Behind Enemy Lines: 5 Q's to the Giants

Here's Part One of Ken Palmer's two-part Behind Enemy Lines segment with Seahawks.NET Associate Editor Scott Eklund. Check back tomorrow for the final installment.

1. The New York Giants play in what many consider to be the toughest division in the NFL and some were saying that any of the four teams could end up winning the NFC East before the season began. What was the New York media's perception of the Giants heading into training camp and have the Giants surprised with their performance so far this year?

For the most part, the New York media believed that the NFC East was going to come down to the Giants and Cowboys. Through two weeks of the season, there's definitely no reason to think any differently. The Eagles, if they can recover from last Sunday's heartbreaker, are probably going to be better than expected, but not good enough. And the Redskins, well, somebody has to finish last in this division and it sure seems like they're up to the task.

2. After the big comeback win on Sunday, is it apparent that Eli Manning is taking that next step to being the leader this team needs at the helm when the team needs a big play?

No doubt. Manning had by far his best career game against the Eagles in the toughest of circumstances. He was on the road, way behind and facing relentless pressure. Yet he did enough to capture NFC offensive player of the week honors. It's been a gradual process, as everyone knew it would be. But anyone who isn't yet sold on Manning at this point just doesn't understand what they're watching. Of course he's still going to have down games, but who doesn't? At this point in time, Eli Manning is no longer a question mark and now strongly appears to be the answer they all hoped for when they traded up for him on draft day three years ago.

3. It was a tough day last week for the Giants offensive line as they surrendered eight sacks to the Eagles. What were the problems in your view and are they something that can be corrected?

The Giants line has struggled and it's been a bit surprising. With the same starting five intact from last year, everyone predicted that the O-line would be a real strength of this team. They've always had trouble against Philadelphia's aggressive defense, but that was an awful lot of trouble they were in last Sunday. They've proven they can get the job done, as recently as late last year, but they certainly haven't come up with their ‘A' game yet this season. It'd be hard to expect it to happen in the Qwest Field noise. Just like the defense, I don't think it's anything more than a matter of executing. No one will admit it, but perhaps they took the Birds a little too lightly last week and could never recover.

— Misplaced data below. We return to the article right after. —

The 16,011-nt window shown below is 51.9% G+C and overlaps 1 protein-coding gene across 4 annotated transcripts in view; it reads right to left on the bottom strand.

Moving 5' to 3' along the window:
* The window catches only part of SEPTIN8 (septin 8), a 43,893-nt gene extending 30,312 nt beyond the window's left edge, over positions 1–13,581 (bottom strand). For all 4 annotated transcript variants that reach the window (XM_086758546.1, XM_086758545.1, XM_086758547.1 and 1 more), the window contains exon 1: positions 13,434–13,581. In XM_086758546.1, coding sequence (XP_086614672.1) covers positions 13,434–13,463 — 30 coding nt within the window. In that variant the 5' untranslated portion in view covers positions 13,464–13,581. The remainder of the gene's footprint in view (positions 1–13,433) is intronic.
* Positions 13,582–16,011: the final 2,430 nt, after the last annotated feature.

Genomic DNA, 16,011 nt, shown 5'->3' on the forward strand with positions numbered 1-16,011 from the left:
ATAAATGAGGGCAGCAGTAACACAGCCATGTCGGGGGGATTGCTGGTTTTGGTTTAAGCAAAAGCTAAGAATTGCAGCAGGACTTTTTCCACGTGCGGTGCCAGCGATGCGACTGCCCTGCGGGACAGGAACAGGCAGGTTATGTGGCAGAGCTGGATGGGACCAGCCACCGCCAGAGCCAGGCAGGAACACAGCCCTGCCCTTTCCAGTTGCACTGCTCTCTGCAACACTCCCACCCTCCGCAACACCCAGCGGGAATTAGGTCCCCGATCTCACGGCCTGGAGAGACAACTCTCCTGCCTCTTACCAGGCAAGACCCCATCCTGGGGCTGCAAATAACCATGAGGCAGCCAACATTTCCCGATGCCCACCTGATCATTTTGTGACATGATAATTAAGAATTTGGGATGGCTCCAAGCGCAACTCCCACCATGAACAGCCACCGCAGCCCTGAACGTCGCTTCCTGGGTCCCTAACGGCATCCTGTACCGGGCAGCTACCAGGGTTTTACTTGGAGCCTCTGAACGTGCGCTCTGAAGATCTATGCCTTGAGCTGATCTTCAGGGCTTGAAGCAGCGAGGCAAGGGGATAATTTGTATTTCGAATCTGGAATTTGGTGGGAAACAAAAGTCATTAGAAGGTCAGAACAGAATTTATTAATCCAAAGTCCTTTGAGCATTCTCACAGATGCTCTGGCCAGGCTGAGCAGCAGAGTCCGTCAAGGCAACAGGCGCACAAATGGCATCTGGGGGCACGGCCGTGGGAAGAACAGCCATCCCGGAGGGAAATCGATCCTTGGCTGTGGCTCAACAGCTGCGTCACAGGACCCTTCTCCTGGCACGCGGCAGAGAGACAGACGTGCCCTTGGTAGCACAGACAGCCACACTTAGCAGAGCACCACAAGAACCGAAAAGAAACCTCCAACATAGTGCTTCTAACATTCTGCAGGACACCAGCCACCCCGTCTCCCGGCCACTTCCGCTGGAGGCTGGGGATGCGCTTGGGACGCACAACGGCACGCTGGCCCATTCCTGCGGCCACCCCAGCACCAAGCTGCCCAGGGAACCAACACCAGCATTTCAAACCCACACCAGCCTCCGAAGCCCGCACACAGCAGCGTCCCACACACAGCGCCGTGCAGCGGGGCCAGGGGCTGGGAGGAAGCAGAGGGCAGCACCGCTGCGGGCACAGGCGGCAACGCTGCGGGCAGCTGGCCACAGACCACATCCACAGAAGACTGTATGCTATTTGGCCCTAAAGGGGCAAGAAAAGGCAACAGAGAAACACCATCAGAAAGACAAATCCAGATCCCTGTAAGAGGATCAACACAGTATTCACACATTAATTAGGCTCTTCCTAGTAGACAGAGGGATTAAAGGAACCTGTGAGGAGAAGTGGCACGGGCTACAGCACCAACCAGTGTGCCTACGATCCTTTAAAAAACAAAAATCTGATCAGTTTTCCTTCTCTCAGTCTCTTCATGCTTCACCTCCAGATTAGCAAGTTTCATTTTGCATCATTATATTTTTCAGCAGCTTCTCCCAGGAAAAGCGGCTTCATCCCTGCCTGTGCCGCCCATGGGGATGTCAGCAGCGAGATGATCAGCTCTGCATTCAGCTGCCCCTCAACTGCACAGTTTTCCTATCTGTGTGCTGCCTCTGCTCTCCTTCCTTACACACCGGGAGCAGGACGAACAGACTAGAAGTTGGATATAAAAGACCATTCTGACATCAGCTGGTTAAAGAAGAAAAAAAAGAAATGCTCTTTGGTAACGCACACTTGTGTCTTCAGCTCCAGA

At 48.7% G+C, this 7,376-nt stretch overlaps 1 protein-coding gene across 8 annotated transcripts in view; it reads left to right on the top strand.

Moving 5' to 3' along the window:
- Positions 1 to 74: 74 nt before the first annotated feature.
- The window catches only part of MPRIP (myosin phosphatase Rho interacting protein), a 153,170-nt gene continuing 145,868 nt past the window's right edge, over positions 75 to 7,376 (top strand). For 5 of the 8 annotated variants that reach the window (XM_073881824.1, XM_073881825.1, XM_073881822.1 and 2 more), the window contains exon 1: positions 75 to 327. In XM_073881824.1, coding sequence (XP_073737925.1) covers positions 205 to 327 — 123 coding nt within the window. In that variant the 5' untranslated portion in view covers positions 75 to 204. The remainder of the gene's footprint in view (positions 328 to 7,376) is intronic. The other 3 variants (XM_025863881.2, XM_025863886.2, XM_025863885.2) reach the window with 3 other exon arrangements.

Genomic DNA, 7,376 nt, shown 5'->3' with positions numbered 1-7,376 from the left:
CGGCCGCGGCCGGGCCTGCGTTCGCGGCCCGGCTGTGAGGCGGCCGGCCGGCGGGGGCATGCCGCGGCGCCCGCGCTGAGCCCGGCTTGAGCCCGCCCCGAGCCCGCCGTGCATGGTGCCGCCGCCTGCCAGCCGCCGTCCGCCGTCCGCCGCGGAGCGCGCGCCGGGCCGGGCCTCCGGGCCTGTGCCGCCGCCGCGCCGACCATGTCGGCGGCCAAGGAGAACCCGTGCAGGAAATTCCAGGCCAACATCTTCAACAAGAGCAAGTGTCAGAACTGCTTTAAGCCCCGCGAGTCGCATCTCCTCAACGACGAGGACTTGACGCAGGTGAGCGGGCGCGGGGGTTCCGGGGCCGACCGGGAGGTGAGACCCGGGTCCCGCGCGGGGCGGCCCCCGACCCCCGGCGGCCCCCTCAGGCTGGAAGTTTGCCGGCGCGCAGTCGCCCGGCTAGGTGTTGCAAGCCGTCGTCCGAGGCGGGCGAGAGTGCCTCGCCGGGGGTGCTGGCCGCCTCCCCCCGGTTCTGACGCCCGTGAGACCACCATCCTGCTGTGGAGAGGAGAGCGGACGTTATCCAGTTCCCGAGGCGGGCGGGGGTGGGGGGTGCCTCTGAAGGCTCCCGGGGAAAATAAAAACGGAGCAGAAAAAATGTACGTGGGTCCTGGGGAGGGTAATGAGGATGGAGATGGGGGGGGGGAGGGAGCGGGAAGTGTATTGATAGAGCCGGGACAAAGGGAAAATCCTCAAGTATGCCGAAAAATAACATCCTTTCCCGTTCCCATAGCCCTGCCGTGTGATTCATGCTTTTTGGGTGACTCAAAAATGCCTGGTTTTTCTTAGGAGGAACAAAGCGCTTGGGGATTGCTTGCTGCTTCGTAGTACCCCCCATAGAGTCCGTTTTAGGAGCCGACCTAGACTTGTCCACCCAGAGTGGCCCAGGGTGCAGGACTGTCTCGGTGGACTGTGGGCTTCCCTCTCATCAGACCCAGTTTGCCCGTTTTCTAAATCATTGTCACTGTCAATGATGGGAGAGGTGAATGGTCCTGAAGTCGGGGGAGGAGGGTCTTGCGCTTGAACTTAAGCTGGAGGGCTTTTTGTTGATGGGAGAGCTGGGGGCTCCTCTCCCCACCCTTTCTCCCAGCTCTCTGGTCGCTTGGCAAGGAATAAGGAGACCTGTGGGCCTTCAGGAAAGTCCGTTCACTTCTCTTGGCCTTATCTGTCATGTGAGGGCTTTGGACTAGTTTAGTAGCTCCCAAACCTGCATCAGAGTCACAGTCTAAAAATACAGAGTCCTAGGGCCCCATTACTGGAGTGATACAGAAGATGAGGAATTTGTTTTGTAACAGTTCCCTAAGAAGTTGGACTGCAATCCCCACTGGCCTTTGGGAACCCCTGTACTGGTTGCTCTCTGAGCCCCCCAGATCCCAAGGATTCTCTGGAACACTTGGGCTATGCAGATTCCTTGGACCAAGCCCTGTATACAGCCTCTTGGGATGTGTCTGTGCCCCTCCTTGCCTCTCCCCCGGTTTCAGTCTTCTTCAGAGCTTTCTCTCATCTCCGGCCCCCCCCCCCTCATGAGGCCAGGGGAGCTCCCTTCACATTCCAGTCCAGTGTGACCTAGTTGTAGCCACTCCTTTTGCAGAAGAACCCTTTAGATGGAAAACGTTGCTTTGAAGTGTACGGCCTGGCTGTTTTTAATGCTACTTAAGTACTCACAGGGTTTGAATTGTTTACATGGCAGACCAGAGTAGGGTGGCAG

4. Have the players completely bought into head coach Tom Coughlin's program? There were some early problems with some veterans with his offseason workouts a few years ago and it seems as if the players have become more comfortable with his coaching style.

It's night and day as far as Tom Coughlin's relationship with his players is concerned. He's still one of the strictest coaches in the league and definitely still angers players with his stringent rules and excessive fines. But he's definitely starting to show more of his personality and get along better with the guys. The other factor is that after the first season, the key veterans realized that Coughlin wasn't going anywhere and basically realized that it was going to be TC's way or the highway. Like any new relationship, it takes time to get comfortable. While Coughlin doesn't want anyone all that comfy, the bond between players and coach is much better and much stronger than it was.

5. With the New York Jets working to get their own stadium financed, has there been any thought of the Giants getting their own as well or would they remain in the Meadowlands as the lone NFL tenant?

Actually, the Giants and Jets are going to be co-tenants in a new yet to be named stadium that's expected to be ready by 2010. When the Jets' Manhattan deal fell through, the Giants were thrilled to be able to cut their cost and risk in half and share their new pad with the Jets. While Giants and Jets fans ultimately despise having to share a new stadium, they're not the ones forking over millions of dollars to pay for it. The big talk of this new stadium surrounds the naming rights, which are no doubt going to go to the highest bidder and have the highest price tag ever in professional sports.

The Giants Beat Top Stories